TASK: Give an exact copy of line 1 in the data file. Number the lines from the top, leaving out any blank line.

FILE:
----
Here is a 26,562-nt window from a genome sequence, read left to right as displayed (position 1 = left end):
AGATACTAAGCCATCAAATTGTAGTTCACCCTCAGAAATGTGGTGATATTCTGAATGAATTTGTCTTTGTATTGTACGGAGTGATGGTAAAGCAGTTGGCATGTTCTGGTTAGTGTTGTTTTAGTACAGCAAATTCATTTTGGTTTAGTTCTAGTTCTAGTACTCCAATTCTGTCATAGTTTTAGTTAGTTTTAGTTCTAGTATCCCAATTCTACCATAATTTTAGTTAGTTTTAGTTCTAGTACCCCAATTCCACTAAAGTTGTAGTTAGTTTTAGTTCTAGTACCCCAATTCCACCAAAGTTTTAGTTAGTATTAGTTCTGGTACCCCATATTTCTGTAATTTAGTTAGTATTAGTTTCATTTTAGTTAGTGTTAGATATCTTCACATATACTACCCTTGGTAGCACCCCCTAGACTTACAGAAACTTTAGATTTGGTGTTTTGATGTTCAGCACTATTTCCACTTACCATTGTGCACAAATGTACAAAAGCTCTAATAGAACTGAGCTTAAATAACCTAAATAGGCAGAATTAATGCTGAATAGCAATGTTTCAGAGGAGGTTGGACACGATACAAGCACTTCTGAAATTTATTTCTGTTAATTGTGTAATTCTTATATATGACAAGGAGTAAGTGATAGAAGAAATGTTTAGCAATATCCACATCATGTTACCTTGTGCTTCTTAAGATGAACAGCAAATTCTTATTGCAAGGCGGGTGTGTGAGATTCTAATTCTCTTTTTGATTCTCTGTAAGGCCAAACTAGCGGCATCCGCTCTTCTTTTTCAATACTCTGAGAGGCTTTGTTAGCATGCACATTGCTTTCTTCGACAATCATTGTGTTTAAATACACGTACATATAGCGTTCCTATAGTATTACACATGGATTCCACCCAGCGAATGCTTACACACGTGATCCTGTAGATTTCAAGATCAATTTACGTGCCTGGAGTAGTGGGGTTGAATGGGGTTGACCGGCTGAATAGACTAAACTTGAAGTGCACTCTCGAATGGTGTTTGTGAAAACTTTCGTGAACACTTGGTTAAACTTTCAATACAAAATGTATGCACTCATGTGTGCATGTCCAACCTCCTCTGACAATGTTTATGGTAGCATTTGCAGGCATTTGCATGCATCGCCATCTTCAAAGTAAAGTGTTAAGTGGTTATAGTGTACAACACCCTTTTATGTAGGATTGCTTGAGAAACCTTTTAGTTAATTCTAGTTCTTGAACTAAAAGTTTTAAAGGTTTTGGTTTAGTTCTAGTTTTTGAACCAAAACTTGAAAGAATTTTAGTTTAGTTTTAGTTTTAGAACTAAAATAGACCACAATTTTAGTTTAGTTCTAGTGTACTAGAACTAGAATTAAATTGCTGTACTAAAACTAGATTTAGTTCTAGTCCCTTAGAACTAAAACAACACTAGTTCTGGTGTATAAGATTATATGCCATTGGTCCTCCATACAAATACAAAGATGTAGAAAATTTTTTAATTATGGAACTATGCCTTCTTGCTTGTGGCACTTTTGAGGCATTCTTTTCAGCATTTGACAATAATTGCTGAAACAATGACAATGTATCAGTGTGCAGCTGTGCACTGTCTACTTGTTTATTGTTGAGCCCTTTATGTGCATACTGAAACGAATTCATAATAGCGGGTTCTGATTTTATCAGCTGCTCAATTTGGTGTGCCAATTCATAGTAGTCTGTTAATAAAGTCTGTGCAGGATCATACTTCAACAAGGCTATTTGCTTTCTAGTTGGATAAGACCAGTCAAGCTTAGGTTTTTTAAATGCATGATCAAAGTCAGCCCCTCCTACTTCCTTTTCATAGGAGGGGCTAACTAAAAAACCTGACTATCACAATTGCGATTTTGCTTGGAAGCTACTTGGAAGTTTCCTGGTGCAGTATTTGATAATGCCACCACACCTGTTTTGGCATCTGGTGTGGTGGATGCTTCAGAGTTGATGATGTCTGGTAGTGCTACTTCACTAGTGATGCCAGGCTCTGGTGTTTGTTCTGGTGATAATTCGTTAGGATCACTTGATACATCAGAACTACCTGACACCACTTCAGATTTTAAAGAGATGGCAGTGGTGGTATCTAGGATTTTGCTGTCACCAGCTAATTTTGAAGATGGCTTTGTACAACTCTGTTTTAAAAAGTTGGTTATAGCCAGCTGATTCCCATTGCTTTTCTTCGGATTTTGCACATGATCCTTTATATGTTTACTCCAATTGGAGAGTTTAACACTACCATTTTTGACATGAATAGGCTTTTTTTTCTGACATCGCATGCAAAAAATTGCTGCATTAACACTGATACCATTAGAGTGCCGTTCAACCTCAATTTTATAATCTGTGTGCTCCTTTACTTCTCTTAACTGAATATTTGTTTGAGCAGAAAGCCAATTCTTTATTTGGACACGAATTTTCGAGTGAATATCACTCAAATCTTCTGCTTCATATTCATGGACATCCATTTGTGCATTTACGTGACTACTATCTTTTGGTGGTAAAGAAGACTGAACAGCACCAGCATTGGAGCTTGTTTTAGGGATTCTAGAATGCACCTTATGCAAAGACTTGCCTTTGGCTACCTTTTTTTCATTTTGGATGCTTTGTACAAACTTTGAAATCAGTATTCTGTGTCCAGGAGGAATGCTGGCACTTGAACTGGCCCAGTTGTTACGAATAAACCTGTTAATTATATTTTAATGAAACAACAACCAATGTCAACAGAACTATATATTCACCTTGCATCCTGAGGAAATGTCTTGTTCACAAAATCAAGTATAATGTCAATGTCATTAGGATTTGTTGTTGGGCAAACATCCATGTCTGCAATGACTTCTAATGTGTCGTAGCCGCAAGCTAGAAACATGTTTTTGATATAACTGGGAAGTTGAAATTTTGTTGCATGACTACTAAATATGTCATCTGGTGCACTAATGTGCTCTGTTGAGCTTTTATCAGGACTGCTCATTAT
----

Here is a 26,562-nt window from a genome sequence, read left to right as displayed (position 1 = left end):